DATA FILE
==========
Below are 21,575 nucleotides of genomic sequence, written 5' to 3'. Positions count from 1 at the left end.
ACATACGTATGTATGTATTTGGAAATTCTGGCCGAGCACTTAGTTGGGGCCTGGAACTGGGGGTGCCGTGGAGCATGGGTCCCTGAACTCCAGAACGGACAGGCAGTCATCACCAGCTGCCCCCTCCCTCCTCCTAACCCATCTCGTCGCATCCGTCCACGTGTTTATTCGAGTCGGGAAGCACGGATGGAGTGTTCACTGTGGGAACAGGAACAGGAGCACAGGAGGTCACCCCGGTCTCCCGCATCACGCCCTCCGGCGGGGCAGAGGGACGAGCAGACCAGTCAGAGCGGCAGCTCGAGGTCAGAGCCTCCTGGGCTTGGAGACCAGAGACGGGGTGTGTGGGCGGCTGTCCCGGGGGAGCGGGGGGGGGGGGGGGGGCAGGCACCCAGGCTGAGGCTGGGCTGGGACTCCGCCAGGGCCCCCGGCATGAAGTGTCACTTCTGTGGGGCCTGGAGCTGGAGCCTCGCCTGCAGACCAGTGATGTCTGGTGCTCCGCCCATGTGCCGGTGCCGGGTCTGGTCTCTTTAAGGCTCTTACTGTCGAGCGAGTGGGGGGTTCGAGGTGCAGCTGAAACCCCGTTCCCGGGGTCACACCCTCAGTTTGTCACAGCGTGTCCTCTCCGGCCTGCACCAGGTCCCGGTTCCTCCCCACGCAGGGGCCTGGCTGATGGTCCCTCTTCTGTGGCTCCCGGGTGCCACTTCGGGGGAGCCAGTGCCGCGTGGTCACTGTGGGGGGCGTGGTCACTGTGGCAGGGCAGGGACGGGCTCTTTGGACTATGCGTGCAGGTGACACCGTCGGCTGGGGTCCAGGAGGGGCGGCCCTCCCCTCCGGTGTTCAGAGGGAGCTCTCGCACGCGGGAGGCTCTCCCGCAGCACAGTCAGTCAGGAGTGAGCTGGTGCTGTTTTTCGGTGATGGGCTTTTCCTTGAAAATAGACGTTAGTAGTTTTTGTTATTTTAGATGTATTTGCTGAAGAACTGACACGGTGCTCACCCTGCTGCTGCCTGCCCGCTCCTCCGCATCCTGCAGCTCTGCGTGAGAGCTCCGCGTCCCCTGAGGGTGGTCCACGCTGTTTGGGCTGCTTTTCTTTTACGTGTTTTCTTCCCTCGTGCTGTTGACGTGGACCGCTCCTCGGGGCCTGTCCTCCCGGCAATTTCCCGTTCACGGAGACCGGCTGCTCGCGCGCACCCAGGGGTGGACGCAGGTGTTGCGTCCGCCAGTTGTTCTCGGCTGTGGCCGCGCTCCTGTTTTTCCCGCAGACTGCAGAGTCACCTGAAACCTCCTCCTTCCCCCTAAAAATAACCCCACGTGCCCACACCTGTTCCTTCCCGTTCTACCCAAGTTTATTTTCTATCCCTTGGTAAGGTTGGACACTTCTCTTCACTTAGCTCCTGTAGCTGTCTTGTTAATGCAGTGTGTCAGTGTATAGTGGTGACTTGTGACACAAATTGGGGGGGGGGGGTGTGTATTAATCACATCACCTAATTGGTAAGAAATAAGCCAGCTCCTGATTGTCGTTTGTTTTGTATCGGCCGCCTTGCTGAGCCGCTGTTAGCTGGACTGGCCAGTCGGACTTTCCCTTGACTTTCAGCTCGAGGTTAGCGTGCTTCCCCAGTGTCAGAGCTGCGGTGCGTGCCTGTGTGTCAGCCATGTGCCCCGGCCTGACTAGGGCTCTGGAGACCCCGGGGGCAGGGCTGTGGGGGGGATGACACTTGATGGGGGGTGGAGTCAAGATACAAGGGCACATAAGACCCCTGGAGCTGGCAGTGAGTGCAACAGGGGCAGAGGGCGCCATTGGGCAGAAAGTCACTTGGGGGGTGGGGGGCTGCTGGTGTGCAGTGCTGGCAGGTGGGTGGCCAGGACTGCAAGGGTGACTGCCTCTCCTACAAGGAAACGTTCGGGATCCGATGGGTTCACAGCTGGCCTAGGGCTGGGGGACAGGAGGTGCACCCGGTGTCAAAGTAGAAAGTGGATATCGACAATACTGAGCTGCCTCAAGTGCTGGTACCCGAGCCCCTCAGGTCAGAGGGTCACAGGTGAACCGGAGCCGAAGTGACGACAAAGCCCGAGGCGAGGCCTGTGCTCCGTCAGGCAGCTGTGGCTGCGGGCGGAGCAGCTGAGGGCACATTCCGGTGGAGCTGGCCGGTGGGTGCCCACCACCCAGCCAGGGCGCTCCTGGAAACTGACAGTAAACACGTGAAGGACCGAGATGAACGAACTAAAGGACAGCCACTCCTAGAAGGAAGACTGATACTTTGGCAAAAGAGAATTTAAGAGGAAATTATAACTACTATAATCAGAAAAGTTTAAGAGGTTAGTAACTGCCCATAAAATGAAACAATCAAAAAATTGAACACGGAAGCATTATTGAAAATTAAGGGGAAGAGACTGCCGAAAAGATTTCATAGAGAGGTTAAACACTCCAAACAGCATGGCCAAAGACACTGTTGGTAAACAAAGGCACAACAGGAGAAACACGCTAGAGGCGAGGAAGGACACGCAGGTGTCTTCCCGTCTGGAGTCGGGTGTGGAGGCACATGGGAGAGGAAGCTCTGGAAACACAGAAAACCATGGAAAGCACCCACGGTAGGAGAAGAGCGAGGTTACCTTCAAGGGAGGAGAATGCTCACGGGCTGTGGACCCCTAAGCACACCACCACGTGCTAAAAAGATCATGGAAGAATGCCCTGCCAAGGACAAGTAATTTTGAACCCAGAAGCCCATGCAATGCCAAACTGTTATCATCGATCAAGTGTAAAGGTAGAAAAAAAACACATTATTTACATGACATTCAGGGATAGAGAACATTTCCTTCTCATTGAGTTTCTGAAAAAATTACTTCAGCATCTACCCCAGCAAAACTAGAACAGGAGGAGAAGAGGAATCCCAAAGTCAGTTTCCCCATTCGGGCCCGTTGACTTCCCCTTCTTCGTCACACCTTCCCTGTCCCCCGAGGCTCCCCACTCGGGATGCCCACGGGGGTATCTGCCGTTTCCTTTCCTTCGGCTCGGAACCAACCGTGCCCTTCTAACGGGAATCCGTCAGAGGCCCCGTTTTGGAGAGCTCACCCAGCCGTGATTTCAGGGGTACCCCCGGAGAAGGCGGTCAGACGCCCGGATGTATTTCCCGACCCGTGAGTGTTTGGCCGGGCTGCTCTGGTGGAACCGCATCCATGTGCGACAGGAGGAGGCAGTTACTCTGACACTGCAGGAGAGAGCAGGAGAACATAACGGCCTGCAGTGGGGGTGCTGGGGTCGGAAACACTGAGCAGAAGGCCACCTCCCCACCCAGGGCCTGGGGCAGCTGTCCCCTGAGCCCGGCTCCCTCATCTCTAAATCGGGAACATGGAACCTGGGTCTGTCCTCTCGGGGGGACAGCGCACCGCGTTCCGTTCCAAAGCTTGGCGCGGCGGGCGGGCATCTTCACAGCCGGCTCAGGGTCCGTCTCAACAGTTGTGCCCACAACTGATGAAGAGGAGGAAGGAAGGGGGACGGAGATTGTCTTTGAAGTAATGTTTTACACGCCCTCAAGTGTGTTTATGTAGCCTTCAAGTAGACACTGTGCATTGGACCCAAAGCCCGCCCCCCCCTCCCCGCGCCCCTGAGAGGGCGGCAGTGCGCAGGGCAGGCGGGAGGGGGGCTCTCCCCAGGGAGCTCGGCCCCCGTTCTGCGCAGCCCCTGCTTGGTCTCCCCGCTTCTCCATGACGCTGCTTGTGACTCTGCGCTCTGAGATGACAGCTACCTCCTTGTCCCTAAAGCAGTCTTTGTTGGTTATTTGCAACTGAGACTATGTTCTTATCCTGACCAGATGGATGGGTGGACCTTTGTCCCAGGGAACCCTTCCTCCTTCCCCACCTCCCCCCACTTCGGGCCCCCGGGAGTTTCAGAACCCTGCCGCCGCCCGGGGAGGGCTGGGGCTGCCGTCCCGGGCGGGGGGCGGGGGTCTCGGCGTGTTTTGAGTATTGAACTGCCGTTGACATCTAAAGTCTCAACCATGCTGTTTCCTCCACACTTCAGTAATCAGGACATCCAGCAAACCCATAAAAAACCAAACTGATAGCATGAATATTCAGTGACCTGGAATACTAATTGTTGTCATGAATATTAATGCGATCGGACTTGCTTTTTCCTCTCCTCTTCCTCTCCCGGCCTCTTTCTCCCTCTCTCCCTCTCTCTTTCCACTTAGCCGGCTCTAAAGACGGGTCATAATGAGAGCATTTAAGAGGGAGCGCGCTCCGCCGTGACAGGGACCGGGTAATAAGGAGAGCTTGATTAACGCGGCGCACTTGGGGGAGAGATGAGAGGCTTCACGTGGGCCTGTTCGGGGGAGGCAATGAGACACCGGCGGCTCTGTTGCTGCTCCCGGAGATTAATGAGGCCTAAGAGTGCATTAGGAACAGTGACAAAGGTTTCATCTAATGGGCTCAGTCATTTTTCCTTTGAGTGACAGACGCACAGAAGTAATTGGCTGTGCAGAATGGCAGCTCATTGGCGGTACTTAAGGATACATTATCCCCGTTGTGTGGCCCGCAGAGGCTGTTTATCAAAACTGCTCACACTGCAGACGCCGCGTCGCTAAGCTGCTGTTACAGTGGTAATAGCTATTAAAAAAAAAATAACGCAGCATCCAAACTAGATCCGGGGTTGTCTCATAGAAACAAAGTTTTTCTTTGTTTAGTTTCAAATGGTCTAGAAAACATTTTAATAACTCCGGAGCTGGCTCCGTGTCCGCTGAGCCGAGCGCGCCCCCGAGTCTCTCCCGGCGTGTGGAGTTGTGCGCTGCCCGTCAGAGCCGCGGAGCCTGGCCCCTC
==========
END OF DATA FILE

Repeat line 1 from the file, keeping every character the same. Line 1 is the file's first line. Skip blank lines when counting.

Below are 21,575 nucleotides of genomic sequence, written 5' to 3'. Positions count from 1 at the left end.